The Costumes On ‘Queen Charlotte’ Are Full Of Smart & Meaningful Details
Look out for these fashion easter eggs.
Cancel all your plans this weekend because Queen Charlotte: A Bridgerton Story is here. If you plan to binge the spinoff, we don’t blame you. There’s a lot to take in throughout the six episodes, from 17-year-old Charlotte’s marriage to King George III (played by India Amarteifio and Corey Mylchreest, respectively) and her rise to the throne, to the cast’s intricate looks set in Georgian-era England. The series also marks the first time viewers will deep dive into Charlotte’s backstory — which, naturally, includes her style evolution. As fans know, the drama’s costumes are crucial to bringing the period piece to life.
“There’s definitely an arc and an origin story in the costumes for young Charlotte as she transitions to become Golda [Rosheuvel]’s Charlotte,” says the show’s costume designer Lyn Elizabeth Paolo. She was tasked with creating outfits for both past and present timelines, with the latter meant to take place between Bridgerton Seasons 2 and 3 (which is still in production). “Young Charlotte wears a cacophony of color — lots of pinks, orange, lavenders — and then the shades become a little deeper and richer [as the story progresses].” You’ll recall that Bridgerton’s Charlotte wears more dark reds, teals, and rich golds, which stands in contrast to the soft pastel hues on her teenage self. This purposeful use of color is used to convey strong feelings and emotions. Thus, it makes sense a more self-assured Charlotte leans into the richer, regal tones.
While the color palette certainly plays an important role in Charlotte’s fashion arc, how she chooses her clothes on-screen adds another fascinating layer to her character. In episode one, King George’s mom, Princess Augusta (played by Michelle Fairley), tries to persuade her to wear an English-style wedding gown and not the elaborate dress she brought over from Paris. This scene highlights the monarchy’s attempts to control the young woman by dictating her wardrobe.
However — spoiler alert — she never ends up walking down the aisle in the plain dress, instead opting for the more over-the-top embroidered gown. This act of defiance here, signals a rather spunky and fierce attitude from a teenage Charlotte — and as Bridgerton viewers can attest, Queen Charlotte is quite strong-willed and sophisticated in her later years, too.
“Young Charlotte is a very strong individual and we wanted to keep her own fashion sense and her own traditions,” says costume designer Laura Frecon, who worked closely with Paolo to create over 1,000 looks for the show. “Her [wedding gown] from France, we wanted it to be just absolutely spectacular and more modern.”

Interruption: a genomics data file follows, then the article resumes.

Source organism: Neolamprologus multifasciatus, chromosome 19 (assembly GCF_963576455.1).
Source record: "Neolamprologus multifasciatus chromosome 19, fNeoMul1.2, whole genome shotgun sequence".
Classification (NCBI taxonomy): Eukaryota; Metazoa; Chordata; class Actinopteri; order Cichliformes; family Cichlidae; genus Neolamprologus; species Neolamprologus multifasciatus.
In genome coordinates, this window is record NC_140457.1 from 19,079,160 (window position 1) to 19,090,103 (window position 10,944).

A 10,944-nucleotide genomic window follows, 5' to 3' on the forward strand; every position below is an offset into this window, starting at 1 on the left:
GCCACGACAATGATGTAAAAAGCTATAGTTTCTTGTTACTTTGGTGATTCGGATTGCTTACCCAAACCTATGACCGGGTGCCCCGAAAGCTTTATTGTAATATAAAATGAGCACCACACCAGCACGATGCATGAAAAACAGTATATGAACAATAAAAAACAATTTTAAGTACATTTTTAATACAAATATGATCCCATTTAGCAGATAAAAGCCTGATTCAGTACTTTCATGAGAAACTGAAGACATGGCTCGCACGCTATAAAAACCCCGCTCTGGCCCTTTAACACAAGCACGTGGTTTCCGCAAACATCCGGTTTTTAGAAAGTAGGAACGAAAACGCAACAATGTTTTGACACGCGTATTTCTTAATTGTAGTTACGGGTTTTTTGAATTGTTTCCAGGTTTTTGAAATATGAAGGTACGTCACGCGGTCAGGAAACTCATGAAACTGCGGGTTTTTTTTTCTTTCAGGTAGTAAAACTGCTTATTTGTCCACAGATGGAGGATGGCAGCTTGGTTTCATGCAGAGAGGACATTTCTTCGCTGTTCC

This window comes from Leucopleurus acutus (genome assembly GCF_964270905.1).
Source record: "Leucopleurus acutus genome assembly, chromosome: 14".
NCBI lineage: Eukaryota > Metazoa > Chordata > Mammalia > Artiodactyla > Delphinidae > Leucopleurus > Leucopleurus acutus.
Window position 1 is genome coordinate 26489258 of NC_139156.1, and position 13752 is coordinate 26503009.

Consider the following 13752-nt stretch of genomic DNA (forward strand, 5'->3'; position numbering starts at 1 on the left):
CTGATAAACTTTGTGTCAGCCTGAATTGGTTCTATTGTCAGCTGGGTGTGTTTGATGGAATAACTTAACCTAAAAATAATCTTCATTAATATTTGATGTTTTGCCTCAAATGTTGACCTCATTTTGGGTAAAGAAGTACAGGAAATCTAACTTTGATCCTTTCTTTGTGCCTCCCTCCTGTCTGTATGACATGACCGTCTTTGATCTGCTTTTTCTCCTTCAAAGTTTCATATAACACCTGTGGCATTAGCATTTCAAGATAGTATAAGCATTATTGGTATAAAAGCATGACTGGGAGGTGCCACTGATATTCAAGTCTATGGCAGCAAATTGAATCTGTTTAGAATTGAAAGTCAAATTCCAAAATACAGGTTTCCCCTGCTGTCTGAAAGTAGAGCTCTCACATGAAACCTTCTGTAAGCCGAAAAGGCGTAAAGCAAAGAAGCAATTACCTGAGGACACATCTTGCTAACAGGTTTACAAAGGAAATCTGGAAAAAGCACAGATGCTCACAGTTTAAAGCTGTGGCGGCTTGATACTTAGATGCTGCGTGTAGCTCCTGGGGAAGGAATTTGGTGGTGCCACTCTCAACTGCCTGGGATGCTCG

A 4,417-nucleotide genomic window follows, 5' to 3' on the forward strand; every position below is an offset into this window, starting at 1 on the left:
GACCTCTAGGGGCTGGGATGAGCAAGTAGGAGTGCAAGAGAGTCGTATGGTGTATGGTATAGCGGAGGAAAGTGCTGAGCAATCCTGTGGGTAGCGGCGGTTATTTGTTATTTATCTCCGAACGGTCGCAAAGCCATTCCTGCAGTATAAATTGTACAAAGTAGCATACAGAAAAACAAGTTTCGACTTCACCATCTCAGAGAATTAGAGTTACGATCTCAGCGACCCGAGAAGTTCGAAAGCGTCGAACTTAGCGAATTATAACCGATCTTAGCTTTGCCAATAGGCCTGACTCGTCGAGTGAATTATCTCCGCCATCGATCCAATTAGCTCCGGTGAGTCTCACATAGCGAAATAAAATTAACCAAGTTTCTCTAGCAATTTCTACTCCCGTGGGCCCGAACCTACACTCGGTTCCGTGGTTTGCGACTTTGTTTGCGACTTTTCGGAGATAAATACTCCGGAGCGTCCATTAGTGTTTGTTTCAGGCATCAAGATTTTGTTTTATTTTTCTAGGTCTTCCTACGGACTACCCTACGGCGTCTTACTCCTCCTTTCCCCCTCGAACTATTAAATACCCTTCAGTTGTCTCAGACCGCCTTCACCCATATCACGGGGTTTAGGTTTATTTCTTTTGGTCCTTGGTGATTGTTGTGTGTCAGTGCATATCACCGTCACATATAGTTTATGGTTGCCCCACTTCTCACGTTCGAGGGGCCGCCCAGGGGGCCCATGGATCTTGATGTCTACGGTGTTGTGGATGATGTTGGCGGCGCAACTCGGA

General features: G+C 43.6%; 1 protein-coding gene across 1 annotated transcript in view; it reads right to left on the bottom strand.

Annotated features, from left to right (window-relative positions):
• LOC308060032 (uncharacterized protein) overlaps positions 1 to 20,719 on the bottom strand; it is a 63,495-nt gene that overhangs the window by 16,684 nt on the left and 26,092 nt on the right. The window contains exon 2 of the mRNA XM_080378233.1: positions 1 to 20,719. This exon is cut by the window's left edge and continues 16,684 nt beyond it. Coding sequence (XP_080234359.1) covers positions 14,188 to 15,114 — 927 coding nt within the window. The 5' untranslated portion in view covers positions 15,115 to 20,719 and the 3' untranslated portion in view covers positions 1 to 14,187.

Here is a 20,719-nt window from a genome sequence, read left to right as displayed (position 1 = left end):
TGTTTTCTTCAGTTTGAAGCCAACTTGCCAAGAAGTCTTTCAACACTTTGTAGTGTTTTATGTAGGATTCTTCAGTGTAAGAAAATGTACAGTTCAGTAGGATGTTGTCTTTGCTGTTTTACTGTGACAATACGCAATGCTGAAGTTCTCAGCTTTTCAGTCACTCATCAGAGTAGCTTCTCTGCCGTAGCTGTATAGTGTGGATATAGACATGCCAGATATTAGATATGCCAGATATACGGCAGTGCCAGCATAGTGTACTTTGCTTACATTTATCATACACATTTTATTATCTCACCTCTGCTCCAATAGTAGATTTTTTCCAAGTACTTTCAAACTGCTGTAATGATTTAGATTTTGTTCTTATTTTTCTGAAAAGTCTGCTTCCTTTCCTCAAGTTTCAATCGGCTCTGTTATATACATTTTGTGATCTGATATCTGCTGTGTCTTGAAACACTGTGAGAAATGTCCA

And spectacular and modern it was. The stunning piece, inspired by the final dress in Zuhair Murad’s Fall 2018 Couture runway show, was accompanied by a wedding cape that actually paid subtle homage to another Shonda Rhimes heroine: Olivia Pope. The 10-foot bridal number had to be embroidered in 18 separate pieces, and it was so heavy that Amarteifio had to wear a harness underneath to secure it. (On-screen, you couldn’t make out any of this as she glided so easily down the aisle.)
As the series unfolds, one can see how young Charlotte starts to tweak her outfits to reflect her new life as queen — and her budding love for King George. A large part of her fashion narrative entails the couple’s costume color palettes mirroring their romance story. When they’re together, the colors they wear are complementary. For example, when they first meet in the garden, their looks both contain silver.
As the show progresses and Charlotte becomes more entrenched in the royal family and her love for King George grows deeper, her style is in even greater conversation with his. A moment to note? The famous Stars and Moon ball in episode six, where George’s jacket has tiny gold stars stitched onto his waistcoat while Charlotte's gown has silver stars woven into the bodice. Her tiara also has stars hidden within the jewels.
The fashion easter eggs didn’t stop there: Jewelry fanatics might pick up how Charlotte’s opulent accessories evolve as well. According to Frecon, as the young queen becomes more regal, the baubles becomes bigger, moving away from softer, modern styles. By the end of the show, you see her in big sets with two bracelets and matching rings, as well as a giant necklace with a matching tiara.
However, Queen Charlotte doesn’t completely ditch all her jewelry pieces from her teen years. For example, the coronation jewels 17-year-old Charlotte wears in episode three are later worn again by the queen for her family portrait in episode six. Plus, adult Char always has on her unmissable, emerald cut wedding ring, which Paolo says is a real Georgian piece loaned to her by Larkspur & Hawk. These moments subtly tie the story of the queen’s fashion evolution together.
The fact that Rosheuvel’s Charlotte rewears a few of young Charlotte’s go-to designs corresponds nicely to the costume designers end styling goal on the show: to bring the two versions of the protagonist together. Both Paolo and Frecon reveal that they edited the color palette for Rosheuvel’s Charlotte to be a lot lighter than how viewers initially saw her in Bridgerton while still using the usual elaborate patterns and heavy brocade for her outfits. Towards the end of Queen Charlotte, for example, the green hues get softer while the orange shades turn to soft peach hues in her outfits — a subtle change you might’ve missed while plowing through the episodes. For the costume designers, these nuanced fashion details all cohesively come together to help tell the story of Charlotte’s evolution from teen to queen.